How do you get power nowhere near an outlet?

Discussion in 'Photo Assignments & Technical Challenges' started by AJ_Sartor, Mar 22, 2012.

  1. AJ_Sartor

    AJ_Sartor TPF Noob!

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    Hey everyone. This is my first post and I'm pretty new to photography so all help will be greatly appreciated. I was wondering how you plug things in on location to get power? I wanted to do some shots in the middle of the woods with some lights and a small fog machine, but have no idea how I would go about doing that. My first guess was a generator, but those are pretty expensive from what I've seen and I don't really have a large budget. All advice would be helpful. Thanks.


     
  2. Josh66

    Josh66 Been spending a lot of time on here!

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    You can probably get battery packs for the lights, but you might need a generator for the fog machine...
     
  3. WhiskeyTango

    WhiskeyTango No longer a newbie, moving up!

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    There's probably no really cheap way, sadly... Your choices are a) generator b) inverter & batteries c) battery powered versions of the equipment you want to take.

    For reasonably low current draw, and inverter might be the way to go, but the more power you need, the less practical it gets. It also depends on how sensitive the items are you're plugging in. For lights and a smoke machine, a low-end inverter or generator is probably fine. For more sensitive electronics that don't use an AC to DC adapter, you'd want a sine wave inverter, which start getting expensive fast...

    I camp a lot in remote places, so I already have an inverter setup. It works really well for what I use it for. It consists of a 1500W inverter and (2) high capacity deep cycle sealed lead acid batteries. That combo, though, will run you about as much as a cheap generator...

    Maybe see if there's a local rental center that you can get a generator from... preferably a Honda. They start easy and are quiet... at least compared to most.
     
  4. tirediron

    tirediron Watch the Birdy! Staff Member Supporting Member

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    If you're going to use either an inverter or generator, make sure it is a pure sine-wave output type and NOT a modified/square sine-wave type.
     
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  5. Big Mike

    Big Mike I am Big, I am Mike Staff Member Supporting Member

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    That is certainly the recommended type of inverter if you are going to be powering strobes. But if they are just using regular 'constant' type lights and a fog machine, then a regular inverter would be fine (and a lot cheaper).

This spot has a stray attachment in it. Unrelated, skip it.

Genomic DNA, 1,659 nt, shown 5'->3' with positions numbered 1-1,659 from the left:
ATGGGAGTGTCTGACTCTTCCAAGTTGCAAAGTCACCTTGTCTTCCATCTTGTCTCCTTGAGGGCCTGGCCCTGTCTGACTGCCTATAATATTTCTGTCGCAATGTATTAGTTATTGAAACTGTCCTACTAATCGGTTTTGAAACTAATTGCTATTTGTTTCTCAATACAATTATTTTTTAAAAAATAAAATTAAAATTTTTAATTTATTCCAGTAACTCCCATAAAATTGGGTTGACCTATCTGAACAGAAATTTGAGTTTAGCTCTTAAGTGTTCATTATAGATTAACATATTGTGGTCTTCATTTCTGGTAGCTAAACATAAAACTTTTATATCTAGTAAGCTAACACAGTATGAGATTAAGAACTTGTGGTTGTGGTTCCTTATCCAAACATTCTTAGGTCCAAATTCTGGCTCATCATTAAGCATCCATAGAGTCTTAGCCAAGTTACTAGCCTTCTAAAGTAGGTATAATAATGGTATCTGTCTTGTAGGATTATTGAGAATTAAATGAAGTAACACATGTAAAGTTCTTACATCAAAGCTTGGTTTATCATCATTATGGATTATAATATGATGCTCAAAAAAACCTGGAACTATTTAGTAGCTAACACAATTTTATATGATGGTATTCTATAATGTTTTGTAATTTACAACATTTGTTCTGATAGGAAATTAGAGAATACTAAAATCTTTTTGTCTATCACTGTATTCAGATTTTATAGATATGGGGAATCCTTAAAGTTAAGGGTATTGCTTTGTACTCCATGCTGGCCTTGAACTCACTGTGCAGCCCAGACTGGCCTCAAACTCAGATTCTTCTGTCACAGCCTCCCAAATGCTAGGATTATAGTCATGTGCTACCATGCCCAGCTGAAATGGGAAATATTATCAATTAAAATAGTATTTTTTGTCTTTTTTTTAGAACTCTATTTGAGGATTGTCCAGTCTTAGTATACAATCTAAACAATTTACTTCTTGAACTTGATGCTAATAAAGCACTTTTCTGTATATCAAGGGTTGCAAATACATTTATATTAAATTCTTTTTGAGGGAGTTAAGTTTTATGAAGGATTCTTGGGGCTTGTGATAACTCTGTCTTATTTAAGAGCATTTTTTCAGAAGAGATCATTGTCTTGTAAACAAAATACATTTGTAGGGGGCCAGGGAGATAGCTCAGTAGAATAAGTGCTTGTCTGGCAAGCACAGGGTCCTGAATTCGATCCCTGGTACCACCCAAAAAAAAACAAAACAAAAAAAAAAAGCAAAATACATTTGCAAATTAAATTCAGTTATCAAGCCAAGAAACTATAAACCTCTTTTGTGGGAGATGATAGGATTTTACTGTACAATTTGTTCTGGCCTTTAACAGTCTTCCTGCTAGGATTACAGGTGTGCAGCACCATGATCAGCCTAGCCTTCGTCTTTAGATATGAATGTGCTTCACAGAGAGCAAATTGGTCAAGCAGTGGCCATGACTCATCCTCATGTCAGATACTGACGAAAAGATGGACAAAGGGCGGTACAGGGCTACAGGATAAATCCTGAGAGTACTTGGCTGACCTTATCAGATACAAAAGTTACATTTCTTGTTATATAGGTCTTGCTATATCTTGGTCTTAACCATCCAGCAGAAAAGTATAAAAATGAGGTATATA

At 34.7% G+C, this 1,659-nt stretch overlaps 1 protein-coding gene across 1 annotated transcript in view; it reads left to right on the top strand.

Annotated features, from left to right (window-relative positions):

You could get something like THIS, and hook it up to a 12v car battery.
     
  6. 480sparky

    480sparky Chief Free Electron Relocator Supporting Member

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    Keep in mind there are two flavors of inverters. Modified Sine Wave, which some electronics don't like (best case, they just don't work... worst case, you smoke it), and Pure Sine Wave, which obviously costs more.
     
  7. Sagitta

    Sagitta TPF Noob!

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    Why not just buy some blocks of dry ice for the 'fog'? Then you can focus solely on the lights, which if they're just needed for 'ambience' can be as simple as battery operated / solar lamps.
     
  8. Landwomble

    Landwomble TPF Noob!

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    Use a computer UPS. I've done shoots using this for lights, smoke, etc and they work well. Get a big industrial one second hand and be aware they're bloody heavy!
    APC make good ones.

    Sent from my HTC One X using Tapatalk 2
     
  9. Gavjenks

    Gavjenks TPF Noob!

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    Be aware that whatever you buy, it should be rated for significantly ABOVE the operating, continuous current draw of your fog machine.

    Motors require a big spike at first to get them spinning, which may last a few seconds, and your inverter or whatever needs to be able to supply that current up front to get the thing working. Otherwise it will strain against the motor standing still indefinitely and draw way more than the rated power, burning out very quickly. I'd aim for at least double the continuous current draw of the fog machine. More if possible within budget.

    None of the cheaper inverters designed for just operating flashes are likely to work. One that is meant to run multiple modeling lights, or a large industrial UPS as mentioned would be better. Or a generator.

    A sufficient inverter + battery will probably run you about $200-300 to have enough juice and amperage capacity to run a 400 watt fog machine for half an hour. And might weigh 30+ pounds.

    A cheaper and sketchier option might be to buy an inverter only that is advertised as being able to do pure sine wave from standard car batteries, then hook them all up yourself.
     
    Last edited: Jul 15, 2013
  10. tirediron

    tirediron Watch the Birdy! Staff Member Supporting Member

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    Ten month old thread.
     
  11. Derrel

    Derrel Mr. Rain Cloud

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    Fifty year-old respondent: Tronix Explorer 1200 pure sine wave inverter and battery. Eight years old, still going strong, after one battery replacement last year after seven years.
     
  12. imagemaker46

    imagemaker46 Been spending a lot of time on here!

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    Wild current bush
     

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